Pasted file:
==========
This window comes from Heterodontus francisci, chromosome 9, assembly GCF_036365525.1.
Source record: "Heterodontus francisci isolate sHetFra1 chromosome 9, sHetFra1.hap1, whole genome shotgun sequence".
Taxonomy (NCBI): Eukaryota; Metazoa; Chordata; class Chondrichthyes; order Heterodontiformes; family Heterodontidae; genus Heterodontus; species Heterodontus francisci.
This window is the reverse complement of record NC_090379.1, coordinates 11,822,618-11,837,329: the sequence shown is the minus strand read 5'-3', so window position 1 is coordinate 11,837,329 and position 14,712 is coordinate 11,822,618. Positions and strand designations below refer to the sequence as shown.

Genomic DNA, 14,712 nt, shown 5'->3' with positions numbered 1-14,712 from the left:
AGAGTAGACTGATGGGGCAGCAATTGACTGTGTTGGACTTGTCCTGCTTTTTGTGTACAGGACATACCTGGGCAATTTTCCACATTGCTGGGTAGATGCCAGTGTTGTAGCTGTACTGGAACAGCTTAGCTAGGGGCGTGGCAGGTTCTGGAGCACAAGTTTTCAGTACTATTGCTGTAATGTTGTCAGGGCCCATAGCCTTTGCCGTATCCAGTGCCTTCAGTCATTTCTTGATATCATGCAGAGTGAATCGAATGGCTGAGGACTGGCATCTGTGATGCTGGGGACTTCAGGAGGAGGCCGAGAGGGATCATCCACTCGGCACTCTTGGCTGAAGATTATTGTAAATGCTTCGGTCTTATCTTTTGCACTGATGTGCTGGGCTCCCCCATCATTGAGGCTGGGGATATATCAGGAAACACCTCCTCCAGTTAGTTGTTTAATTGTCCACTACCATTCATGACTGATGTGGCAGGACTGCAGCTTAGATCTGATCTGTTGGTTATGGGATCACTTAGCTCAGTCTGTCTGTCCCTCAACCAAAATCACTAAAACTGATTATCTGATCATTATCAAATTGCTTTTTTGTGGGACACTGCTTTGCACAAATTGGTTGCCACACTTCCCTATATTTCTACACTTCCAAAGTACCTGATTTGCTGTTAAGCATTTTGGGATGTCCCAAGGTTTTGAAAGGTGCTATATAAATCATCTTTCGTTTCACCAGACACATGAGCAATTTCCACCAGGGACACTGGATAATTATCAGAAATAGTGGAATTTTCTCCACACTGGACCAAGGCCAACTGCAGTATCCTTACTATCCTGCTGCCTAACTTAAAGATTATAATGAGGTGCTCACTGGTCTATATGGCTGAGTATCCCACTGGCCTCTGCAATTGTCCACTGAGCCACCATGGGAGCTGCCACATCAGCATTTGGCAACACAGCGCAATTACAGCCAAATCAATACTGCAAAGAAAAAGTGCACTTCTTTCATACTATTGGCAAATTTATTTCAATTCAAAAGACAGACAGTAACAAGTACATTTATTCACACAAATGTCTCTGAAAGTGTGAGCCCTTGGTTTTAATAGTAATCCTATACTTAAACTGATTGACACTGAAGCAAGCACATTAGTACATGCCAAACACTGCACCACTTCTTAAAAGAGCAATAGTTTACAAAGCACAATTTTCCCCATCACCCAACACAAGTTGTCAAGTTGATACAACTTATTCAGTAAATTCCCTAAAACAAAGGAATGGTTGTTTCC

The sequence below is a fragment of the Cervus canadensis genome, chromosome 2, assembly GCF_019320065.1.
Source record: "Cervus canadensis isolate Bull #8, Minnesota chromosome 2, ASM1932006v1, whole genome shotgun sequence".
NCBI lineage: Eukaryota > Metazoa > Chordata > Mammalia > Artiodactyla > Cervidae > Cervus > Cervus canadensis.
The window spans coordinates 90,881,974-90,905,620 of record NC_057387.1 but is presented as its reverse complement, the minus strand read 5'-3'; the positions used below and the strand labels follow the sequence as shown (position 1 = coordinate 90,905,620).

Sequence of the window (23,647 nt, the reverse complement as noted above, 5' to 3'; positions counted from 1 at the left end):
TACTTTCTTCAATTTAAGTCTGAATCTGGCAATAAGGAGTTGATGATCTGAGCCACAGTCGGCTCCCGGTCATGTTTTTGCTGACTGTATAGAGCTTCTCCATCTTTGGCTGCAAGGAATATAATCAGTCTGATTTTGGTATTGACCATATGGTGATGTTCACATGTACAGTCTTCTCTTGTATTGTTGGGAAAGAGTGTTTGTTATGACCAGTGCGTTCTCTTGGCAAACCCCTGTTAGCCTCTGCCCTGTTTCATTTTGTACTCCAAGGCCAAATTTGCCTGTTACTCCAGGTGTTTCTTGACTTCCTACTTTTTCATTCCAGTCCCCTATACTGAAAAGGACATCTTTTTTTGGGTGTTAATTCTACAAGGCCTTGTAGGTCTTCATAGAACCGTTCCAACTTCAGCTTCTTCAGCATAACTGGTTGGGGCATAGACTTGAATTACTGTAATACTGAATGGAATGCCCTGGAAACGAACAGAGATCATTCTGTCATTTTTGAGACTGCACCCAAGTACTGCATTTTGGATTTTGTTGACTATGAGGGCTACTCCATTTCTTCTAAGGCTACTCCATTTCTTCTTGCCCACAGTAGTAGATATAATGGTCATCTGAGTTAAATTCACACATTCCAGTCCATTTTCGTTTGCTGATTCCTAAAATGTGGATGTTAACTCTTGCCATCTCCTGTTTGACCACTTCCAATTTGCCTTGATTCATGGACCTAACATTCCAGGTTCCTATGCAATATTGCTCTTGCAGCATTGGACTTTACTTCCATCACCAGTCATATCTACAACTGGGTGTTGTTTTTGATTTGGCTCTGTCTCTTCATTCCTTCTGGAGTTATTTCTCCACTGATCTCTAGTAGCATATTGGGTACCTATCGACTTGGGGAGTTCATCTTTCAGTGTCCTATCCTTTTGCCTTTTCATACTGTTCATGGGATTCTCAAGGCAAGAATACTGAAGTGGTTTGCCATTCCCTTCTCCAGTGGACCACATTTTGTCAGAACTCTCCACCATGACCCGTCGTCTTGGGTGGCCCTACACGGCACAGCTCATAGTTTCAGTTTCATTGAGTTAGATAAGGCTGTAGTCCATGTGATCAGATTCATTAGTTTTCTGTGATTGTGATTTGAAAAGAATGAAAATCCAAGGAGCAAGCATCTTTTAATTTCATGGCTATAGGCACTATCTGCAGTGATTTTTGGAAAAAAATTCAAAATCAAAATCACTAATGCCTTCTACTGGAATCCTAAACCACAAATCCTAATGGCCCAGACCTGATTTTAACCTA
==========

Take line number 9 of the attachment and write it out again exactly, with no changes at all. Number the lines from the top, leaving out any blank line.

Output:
NCBI lineage: Eukaryota > Metazoa > Chordata > Mammalia > Artiodactyla > Cervidae > Cervus > Cervus canadensis.